Sales Questions to Ask Prospects That Get Through to Their Bosses

Asking a prospect the right sales questions is vital when their boss is part of the decision-making process. Becoming skillful at asking these questions will save time and streamline the sales prospecting process. The end result — more closed sales.

Have you ever been in a situation where your sales prospect is interested, yet he won’t move forward because, he has to answer to a colleague, a higher authority, or his boss? As time goes on, you stay in touch, calling periodically. Before long, it hits you that your sales prospect’s just leading you down a path of non-commitment with phrases like:

  • Let me talk it over with my boss.
  • Let me run it by my team.
  • I’ll share your ideas with the committee.

How do you handle a situation where things seem to be going well, yet your sales prospect continues to stall, unable or unwilling to commit because they are not the only decision-maker?


Suppose your sales prospect says, “What you’re presenting really sounds interesting. Let me run this by my boss (partner/peer/cohort/associate/manager, etc.)”

You reply, “You’ll be running this by your boss? Great! Can we help you present? Can we set up a meeting with your boss?”

These are important sales questions, but most likely, the response will be “No.” At this early stage, your sales prospects can be a little guarded about giving you access to their internal relationships, like their boss. Not sure where to go next, you might ask, “When can I follow up?” Oops, not a good sales question to ask just yet!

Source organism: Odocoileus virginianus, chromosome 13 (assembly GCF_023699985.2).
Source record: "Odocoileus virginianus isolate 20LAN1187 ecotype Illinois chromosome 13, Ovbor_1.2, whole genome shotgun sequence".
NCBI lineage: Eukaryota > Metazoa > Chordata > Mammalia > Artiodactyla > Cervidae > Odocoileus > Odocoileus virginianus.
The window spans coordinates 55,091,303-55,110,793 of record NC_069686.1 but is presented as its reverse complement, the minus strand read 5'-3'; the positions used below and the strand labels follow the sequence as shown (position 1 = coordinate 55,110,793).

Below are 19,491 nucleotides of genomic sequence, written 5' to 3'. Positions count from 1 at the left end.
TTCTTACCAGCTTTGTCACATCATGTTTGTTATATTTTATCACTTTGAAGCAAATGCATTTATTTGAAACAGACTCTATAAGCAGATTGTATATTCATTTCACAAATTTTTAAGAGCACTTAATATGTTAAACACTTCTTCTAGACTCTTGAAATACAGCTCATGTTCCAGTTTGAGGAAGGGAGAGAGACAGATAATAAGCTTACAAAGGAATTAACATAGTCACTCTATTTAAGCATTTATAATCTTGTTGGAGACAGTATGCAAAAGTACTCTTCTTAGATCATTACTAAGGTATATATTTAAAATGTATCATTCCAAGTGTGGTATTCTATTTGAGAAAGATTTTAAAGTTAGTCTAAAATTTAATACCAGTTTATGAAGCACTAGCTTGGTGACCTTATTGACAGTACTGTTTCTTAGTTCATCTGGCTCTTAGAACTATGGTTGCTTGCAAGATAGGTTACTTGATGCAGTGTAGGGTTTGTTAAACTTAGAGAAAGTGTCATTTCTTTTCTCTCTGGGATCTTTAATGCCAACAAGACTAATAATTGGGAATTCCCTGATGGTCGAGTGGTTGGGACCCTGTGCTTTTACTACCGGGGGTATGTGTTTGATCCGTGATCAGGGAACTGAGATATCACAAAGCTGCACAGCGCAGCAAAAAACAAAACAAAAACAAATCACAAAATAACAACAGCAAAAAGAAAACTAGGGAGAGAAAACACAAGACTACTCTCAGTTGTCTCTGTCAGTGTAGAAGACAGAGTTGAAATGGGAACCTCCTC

Don’t let your sales prospect off-the-hook by telling you, “Give me a call next week.” That response is not good if the sales prospect is procrastinating or lying about telling his boss about you. It’s not fair to you or him. That’s why it’s so important to qualify the opportunity before asking when to follow up.


These crucial sales questions will help qualify whether you have a legitimate sales opportunity to pursue with a new prospect:

  1. From a scale of 1 to 10 — 1 being poor, 10 being outstanding — where would our discussion rank concerning your level of interest?
  2. Suppose your sales prospect ranks the discussion as a 6. You ask: “What haven’t I addressed or shared with you that would move it up from a 6 to a 10?
  3. Let me understand something prior to meeting with your boss: what is it you like most about what we’ve discussed so far?” The purpose of this sales question is to lend clarity or depth to a key element that sparks the prospect’s interest.
  4. On the other end of the spectrum, if we sense hesitation from the prospect, it’s important to ask sales questions such as “What is it that seems to be causing you concern?” or “What’s making you hesitate?” Before your sales prospect shares your ideas with his boss, you must understand his thought processes, find out his true level of commitment.


Are your sales prospects really going to “run it by their boss,” or just trying to brush you off as courteously as possible to avoid offending you? Maybe they don’t need you today but want to hedge their bets, putting you in their back pocket for the future when they can use what you’re offering. That’s not to say your sales prospects are deliberately deceiving you. It’s just that they have their own motivations and priorities. Investigate and flush this information out of them.